And even though Michael is still a relative newbie on the Bath good food scene, feedback from those guests is proving that he and The Bath Priory are a perfect partnership. While there may indeed be plenty of shiny new ventures keeping our little city firmly on the urbane urban foodie map, Bath maintains strong foundations built on heritage – and Michael’s refined, genteel prandial playground is today living, lively proof that a long-established ‘fine dining’ establishment can also feed contemporary great expectations in au courant fine style.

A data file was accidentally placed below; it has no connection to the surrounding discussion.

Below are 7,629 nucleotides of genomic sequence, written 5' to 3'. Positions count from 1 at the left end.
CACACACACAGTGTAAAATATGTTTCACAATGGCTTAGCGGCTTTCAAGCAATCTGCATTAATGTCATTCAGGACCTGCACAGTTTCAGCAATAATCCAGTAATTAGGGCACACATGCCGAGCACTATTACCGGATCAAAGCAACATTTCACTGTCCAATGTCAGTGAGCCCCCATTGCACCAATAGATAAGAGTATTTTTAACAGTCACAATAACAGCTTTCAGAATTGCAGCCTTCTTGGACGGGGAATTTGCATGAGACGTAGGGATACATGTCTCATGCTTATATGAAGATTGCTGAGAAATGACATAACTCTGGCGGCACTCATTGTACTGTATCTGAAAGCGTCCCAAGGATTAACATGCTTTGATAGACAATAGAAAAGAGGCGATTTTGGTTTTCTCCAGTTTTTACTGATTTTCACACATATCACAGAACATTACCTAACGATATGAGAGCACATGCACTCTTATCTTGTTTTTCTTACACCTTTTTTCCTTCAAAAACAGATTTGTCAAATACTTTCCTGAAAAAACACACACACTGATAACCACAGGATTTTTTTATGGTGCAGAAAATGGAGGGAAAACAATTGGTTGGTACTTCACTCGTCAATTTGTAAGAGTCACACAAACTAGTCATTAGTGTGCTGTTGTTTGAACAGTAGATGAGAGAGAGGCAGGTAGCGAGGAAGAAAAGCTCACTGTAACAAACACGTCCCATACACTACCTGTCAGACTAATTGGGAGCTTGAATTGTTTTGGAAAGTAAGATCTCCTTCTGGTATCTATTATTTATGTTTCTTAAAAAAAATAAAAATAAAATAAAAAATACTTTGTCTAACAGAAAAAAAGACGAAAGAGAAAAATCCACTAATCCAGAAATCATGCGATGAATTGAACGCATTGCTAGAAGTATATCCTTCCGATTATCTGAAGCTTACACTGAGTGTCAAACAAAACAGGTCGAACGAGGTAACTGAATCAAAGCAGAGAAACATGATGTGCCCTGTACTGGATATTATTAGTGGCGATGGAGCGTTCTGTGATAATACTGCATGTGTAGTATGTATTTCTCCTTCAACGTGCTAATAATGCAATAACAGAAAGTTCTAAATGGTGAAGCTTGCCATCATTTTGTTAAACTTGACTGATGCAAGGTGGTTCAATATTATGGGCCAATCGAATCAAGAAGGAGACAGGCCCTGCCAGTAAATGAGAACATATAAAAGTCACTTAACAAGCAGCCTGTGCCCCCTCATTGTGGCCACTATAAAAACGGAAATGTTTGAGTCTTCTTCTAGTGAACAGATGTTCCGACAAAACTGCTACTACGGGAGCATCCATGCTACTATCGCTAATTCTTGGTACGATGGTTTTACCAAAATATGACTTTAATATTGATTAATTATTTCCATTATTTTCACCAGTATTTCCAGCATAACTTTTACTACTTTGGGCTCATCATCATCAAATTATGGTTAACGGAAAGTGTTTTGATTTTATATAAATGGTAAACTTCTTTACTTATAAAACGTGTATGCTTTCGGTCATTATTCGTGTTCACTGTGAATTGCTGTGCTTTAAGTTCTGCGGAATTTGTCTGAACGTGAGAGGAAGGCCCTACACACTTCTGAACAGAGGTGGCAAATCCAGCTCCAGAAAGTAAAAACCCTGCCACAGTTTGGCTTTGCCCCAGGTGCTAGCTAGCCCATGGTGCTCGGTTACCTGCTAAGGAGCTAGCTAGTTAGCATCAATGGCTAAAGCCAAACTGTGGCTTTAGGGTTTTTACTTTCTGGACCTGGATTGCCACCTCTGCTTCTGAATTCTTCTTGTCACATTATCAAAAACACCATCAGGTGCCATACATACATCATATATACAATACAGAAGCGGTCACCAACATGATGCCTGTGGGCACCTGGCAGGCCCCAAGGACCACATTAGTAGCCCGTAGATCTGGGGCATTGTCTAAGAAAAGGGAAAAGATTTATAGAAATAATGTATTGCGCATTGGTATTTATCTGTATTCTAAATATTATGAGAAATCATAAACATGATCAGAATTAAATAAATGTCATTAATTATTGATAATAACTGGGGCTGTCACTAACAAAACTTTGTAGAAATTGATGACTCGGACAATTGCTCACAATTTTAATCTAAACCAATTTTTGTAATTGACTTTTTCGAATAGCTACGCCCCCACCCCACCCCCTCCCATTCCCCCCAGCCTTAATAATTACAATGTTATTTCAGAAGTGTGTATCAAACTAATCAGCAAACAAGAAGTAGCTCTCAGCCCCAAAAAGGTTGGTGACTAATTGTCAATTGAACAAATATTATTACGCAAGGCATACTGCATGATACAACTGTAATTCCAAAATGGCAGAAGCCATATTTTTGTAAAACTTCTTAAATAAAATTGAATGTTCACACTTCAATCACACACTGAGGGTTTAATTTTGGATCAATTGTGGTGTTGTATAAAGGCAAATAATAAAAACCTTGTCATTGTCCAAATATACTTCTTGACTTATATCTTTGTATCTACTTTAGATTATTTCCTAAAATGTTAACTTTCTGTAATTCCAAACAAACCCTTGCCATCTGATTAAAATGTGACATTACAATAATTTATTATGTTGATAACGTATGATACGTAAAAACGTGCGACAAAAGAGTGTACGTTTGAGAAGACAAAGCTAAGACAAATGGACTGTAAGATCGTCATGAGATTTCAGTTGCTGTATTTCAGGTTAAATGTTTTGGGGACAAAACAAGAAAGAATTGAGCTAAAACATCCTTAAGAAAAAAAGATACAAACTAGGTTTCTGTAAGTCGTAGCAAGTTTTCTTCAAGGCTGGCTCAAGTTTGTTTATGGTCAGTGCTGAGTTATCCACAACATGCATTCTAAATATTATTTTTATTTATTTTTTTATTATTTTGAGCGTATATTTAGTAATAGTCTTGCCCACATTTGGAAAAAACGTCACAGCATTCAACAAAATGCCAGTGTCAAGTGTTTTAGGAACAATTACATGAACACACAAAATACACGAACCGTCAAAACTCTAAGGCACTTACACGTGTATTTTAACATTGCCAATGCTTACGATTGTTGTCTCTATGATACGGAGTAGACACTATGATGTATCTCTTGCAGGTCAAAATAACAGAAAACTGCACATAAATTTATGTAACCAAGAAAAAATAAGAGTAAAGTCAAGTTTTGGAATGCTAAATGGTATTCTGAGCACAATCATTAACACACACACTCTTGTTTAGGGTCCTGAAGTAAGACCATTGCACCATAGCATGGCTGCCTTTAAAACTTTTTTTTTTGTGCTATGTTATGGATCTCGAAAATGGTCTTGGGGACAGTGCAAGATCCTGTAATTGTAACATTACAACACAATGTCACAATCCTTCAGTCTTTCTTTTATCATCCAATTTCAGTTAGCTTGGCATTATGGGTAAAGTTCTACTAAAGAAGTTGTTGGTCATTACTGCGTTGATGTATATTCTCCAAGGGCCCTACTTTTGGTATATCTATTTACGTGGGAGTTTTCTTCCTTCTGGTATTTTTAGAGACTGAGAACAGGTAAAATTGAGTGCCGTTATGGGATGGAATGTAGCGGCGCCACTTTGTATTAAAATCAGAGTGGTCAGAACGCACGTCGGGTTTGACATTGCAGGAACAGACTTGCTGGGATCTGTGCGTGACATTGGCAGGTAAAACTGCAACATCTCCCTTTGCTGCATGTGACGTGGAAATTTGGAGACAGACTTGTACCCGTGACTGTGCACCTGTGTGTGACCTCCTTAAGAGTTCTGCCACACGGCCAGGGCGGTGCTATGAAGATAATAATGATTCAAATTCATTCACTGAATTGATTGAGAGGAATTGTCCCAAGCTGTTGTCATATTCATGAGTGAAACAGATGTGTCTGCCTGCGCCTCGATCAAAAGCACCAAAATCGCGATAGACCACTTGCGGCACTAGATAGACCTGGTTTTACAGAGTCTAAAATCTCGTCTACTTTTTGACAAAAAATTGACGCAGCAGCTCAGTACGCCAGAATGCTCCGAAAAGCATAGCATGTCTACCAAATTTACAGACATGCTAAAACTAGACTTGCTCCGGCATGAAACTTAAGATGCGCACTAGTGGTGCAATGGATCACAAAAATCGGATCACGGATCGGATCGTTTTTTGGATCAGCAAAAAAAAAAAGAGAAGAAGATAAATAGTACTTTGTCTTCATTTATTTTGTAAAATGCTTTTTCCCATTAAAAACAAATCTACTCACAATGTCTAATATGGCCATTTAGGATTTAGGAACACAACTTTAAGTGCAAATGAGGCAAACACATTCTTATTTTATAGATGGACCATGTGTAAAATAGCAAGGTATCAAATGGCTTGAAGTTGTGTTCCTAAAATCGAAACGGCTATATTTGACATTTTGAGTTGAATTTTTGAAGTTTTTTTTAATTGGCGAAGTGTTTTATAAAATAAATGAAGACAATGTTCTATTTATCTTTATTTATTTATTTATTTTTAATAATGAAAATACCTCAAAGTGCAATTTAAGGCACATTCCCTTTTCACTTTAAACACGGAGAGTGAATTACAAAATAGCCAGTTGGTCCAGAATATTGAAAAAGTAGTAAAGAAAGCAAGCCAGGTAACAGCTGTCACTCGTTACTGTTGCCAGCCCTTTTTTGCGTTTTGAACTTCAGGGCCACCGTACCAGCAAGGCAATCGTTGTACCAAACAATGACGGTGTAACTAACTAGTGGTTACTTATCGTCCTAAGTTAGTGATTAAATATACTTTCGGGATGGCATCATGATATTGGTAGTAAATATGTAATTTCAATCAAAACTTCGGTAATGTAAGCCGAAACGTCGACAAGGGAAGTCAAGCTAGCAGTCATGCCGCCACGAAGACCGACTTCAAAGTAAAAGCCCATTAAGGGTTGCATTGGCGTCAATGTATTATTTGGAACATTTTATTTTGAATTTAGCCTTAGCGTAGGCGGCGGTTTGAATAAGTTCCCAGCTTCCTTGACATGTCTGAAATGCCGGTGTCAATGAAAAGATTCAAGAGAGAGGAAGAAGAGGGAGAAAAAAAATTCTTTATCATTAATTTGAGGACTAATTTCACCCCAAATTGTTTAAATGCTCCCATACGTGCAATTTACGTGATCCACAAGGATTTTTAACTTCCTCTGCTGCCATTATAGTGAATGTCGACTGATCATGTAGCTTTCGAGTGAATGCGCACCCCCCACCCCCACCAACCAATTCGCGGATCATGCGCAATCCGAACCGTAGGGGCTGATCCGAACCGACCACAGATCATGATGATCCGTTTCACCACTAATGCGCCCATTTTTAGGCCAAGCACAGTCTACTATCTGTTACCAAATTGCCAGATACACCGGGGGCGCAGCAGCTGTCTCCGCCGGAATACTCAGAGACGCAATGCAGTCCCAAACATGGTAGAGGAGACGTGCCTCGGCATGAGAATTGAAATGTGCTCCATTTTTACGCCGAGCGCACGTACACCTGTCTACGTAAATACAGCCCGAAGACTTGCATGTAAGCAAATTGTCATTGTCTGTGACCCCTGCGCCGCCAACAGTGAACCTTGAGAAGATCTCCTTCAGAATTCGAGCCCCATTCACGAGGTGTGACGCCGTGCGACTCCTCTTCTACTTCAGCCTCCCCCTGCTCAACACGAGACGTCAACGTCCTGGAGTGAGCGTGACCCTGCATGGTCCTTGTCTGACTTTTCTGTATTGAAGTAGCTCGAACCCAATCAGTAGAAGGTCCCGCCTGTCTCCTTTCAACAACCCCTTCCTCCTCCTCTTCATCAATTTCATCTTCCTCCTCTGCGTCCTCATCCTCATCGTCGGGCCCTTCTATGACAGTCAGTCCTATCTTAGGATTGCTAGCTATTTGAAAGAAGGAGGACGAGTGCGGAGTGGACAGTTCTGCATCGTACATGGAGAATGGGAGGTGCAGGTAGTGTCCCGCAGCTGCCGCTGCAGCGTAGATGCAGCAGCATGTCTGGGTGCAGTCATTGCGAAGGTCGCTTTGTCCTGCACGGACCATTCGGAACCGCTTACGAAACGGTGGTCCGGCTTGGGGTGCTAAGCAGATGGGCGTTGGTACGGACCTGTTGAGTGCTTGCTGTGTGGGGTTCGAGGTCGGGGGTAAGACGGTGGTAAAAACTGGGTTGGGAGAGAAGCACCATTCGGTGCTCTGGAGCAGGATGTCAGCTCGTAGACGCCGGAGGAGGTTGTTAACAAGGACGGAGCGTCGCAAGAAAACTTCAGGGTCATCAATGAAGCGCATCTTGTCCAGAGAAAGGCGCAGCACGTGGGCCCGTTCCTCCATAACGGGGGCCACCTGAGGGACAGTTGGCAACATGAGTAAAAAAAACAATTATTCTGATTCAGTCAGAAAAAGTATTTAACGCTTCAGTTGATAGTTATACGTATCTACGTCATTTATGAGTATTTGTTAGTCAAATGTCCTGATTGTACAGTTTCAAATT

Still, The Bath Priory has a very important personal legacy that surely must be upheld: the not-so-small matter of regular visits from the Michelin men. “Michelin is a big part of my career and my life,” says Michael. “I won my first Michelin star when I was 29 years old, in 2012. At the time, I was the youngest Michelin-starred chef in France. Accolades such as that, once achieved, are treasured and give you confidence moving forward. No one can ever take the feeling those Michelin stars have given me away from me, but you can never afford to be too sure of yourself. I am under pressure to maintain The Bath Priory’s Michelin-starred status, yes of course I am! But I always ask myself what I could do better, and constantly improve what I do.